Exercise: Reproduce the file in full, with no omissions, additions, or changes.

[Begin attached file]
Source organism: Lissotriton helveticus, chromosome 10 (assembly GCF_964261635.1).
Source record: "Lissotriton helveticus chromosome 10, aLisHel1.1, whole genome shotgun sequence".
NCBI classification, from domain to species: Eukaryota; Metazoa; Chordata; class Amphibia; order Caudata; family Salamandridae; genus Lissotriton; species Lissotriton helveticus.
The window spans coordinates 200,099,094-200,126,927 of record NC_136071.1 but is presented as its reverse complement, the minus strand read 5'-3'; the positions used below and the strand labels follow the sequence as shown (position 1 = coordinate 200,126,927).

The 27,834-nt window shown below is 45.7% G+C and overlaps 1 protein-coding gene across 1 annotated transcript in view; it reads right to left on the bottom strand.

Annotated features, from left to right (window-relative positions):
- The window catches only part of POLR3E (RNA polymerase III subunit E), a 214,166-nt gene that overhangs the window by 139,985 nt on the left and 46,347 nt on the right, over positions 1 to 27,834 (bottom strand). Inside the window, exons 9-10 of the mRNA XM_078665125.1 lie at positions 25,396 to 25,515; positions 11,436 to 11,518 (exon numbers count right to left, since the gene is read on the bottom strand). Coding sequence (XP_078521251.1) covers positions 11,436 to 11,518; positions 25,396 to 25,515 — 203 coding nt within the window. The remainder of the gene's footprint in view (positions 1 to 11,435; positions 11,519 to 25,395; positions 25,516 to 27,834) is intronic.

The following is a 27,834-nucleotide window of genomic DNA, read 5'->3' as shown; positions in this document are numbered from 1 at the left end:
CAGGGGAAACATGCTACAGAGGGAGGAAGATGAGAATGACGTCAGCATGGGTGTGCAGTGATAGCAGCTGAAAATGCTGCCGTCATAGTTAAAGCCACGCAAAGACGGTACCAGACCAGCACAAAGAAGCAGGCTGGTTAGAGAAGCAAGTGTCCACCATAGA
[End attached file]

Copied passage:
Source organism: Lissotriton helveticus, chromosome 10 (assembly GCF_964261635.1).
Source record: "Lissotriton helveticus chromosome 10, aLisHel1.1, whole genome shotgun sequence".
NCBI classification, from domain to species: Eukaryota; Metazoa; Chordata; class Amphibia; order Caudata; family Salamandridae; genus Lissotriton; species Lissotriton helveticus.
The window spans coordinates 200,099,094-200,126,927 of record NC_136071.1 but is presented as its reverse complement, the minus strand read 5'-3'; the positions used below and the strand labels follow the sequence as shown (position 1 = coordinate 200,126,927).

The 27,834-nt window shown below is 45.7% G+C and overlaps 1 protein-coding gene across 1 annotated transcript in view; it reads right to left on the bottom strand.

Annotated features, from left to right (window-relative positions):
- The window catches only part of POLR3E (RNA polymerase III subunit E), a 214,166-nt gene that overhangs the window by 139,985 nt on the left and 46,347 nt on the right, over positions 1 to 27,834 (bottom strand). Inside the window, exons 9-10 of the mRNA XM_078665125.1 lie at positions 25,396 to 25,515; positions 11,436 to 11,518 (exon numbers count right to left, since the gene is read on the bottom strand). Coding sequence (XP_078521251.1) covers positions 11,436 to 11,518; positions 25,396 to 25,515 — 203 coding nt within the window. The remainder of the gene's footprint in view (positions 1 to 11,435; positions 11,519 to 25,395; positions 25,516 to 27,834) is intronic.

The following is a 27,834-nucleotide window of genomic DNA, read 5'->3' as shown; positions in this document are numbered from 1 at the left end:
CAGGGGAAACATGCTACAGAGGGAGGAAGATGAGAATGACGTCAGCATGGGTGTGCAGTGATAGCAGCTGAAAATGCTGCCGTCATAGTTAAAGCCACGCAAAGACGGTACCAGACCAGCACAAAGAAGCAGGCTGGTTAGAGAAGCAAGTGTCCACCATAGA